My idea is to compare two opposite types of cases of Estonians as representatives of a small nation integrating into larger socio-cultural context. On of these types may be taken as a halfway voluntary and the other as totally compulsory way of integrating an ethnic self-consciousness into another socio-cultural configuration. The first one is the case of a modest community of Estonian boat-refugees integrating into the Swedish society during the post-war period. The other is about the Russian chauvinist ideology’s attempts to integrate the whole occupied Estonian community into a world of a fundamentally alien Soviet life constructs and worldview. A few decades after the war had ended the first case became a genuine emergence of a dual Estonian-Swedish identity which was the result of truly excellent integration. The other, compulsory case which progressed under the slogan “United Soviet nation as a new historical reality” failed in many aspects. People of occupied Estonia could not recognise themselves as Soviet people, on the contrary, beginning with the years of Khrushchev’s “thaw” mechanisms of cultural resistant grew step by step.

In my research I used two basic sets of data. One of them was created by myself and an American researcher Hank Johnston during the years 1996-1998. It consists of 73 tape recorded in-depth interviews with outstanding intellectual and political key figures from the period of Soviet occupation. The results of this fieldwork were two: a book called “Soviets or Europeans” (Aarelaid, A., 1998) which is written in Estonian and a co-authored article in the United States’ journal “Sociological Perspectives” (Johnston & Aarelaid-Tart, 2000). The other fieldwork is still going on and right now I have had 15 Swedish Estonians tell me their life stories, with a lot of tragic moments depicting their arrival and descriptions of the crucial points of the later years.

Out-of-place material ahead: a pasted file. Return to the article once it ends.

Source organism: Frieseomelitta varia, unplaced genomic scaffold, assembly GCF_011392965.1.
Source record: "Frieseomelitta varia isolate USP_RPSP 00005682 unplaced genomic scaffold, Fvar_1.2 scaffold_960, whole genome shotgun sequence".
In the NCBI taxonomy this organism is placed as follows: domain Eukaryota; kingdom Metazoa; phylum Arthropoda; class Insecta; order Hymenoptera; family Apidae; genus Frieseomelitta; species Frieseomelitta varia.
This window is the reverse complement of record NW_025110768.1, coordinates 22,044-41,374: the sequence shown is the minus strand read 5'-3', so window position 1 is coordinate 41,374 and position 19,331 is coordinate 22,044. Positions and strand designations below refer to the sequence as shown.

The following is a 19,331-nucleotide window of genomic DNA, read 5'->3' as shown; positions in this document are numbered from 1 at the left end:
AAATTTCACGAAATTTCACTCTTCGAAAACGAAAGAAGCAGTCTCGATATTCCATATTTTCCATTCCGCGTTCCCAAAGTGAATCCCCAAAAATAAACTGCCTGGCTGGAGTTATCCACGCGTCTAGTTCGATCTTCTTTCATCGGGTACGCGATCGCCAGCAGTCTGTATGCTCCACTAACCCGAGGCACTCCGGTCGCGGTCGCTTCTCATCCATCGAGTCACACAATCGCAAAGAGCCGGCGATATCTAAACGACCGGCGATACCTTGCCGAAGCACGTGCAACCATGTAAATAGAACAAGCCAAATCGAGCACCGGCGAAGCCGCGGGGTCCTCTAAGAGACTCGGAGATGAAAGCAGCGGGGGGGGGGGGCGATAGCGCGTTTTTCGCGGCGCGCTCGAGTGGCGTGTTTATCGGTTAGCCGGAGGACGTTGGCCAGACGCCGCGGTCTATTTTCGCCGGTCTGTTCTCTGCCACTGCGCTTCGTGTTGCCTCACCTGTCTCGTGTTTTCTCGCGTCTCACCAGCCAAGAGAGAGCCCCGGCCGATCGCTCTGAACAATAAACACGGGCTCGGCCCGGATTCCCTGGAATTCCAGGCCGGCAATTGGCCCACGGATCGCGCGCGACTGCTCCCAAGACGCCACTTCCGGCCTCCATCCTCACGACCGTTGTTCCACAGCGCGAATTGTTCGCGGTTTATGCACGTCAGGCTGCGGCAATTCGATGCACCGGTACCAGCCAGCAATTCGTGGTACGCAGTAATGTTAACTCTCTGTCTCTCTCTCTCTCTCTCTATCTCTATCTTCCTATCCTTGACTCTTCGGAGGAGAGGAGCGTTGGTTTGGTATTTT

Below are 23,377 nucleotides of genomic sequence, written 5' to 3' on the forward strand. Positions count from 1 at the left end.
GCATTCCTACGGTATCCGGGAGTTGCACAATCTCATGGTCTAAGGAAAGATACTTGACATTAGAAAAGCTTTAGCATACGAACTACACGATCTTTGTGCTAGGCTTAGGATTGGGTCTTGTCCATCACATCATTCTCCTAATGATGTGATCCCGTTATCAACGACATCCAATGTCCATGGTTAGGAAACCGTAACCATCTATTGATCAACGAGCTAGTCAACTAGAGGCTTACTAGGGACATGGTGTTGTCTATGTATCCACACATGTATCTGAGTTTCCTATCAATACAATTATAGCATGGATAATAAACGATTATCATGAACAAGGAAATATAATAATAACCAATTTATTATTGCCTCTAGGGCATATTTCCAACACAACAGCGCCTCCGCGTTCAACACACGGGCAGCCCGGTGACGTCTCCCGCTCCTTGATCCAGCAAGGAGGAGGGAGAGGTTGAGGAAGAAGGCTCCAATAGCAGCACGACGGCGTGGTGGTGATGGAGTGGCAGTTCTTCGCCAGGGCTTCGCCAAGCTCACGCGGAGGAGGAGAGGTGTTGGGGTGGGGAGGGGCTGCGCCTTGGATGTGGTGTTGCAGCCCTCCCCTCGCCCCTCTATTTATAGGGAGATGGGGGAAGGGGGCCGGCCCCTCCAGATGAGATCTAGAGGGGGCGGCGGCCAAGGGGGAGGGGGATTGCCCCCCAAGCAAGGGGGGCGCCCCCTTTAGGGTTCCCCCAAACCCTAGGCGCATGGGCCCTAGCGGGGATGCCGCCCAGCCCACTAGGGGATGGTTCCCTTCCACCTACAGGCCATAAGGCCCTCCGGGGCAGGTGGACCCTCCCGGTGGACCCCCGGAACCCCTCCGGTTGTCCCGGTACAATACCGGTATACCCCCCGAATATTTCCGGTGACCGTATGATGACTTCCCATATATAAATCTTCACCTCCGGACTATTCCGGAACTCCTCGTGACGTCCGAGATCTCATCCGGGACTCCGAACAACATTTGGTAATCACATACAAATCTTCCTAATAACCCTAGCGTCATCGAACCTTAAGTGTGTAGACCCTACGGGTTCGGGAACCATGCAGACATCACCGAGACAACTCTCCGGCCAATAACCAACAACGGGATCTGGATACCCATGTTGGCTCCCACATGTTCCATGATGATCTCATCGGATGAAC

In my fieldwork I use an approach which R. Miller calls a neo-positivist one (Miller, 2000, 12). This approach assumes that ‘pre-existing network of concepts are used to make theoretically based predictions concerning people’s experienced lives “ (Miller. 2000, 12). The neo-positivist approach also assumes the existence of an objective reality and says that the story of a respondent mostly represents this reality. But at the same time a researcher must be very careful when interpreting these records because there is a big difference between the lives lived and the lives remembered. In the 1990s respondents did not tell us their real biographies, they told us but a renewed version of the myth about the “real lives” lived more than forty years ago. After the restoration of the Republic of Estonia our homeland respondents mostly showed themselves either as the heroes of a long-perspective struggle against the Soviet reality or as the victims of inhuman historical circumstances. When talking about Estonians in Sweden I mentioned two versions of defection which occur when they recall their own past. The first was that they overestimated the hardships they must face when they arrive in Sweden or that they mystified the reasons why they left their homeland. The other one relates to various “white lies” developed to show their lives a lot worse off in the new country of residence than it really was. Thus, the hermeneutic interplay between the subjective perception of reality by respondent and an existing objective social structure should be emphasised. In order to check the congruency between the subjective and objective sides of the reconstruction of the past I used two ways of examination. One criteria of objectivity consisted of the similar motives, events, names, dates etc repeatedly showing up in the interviews. But in the case of the Estonian boat-refugees I asked a Swedish social scientist to comment and evaluate the main master narratives I gathered from my respondents’ interviews. For example, when most Estonians told how friendly and well-organised their personal arrival to Sweden in September 1944 was, then I asked Swedish researchers whether it really was so and what was the reason why the Kingdom of Sweden was interested in aiding our refugees.. I got a positive and satisfactory answer.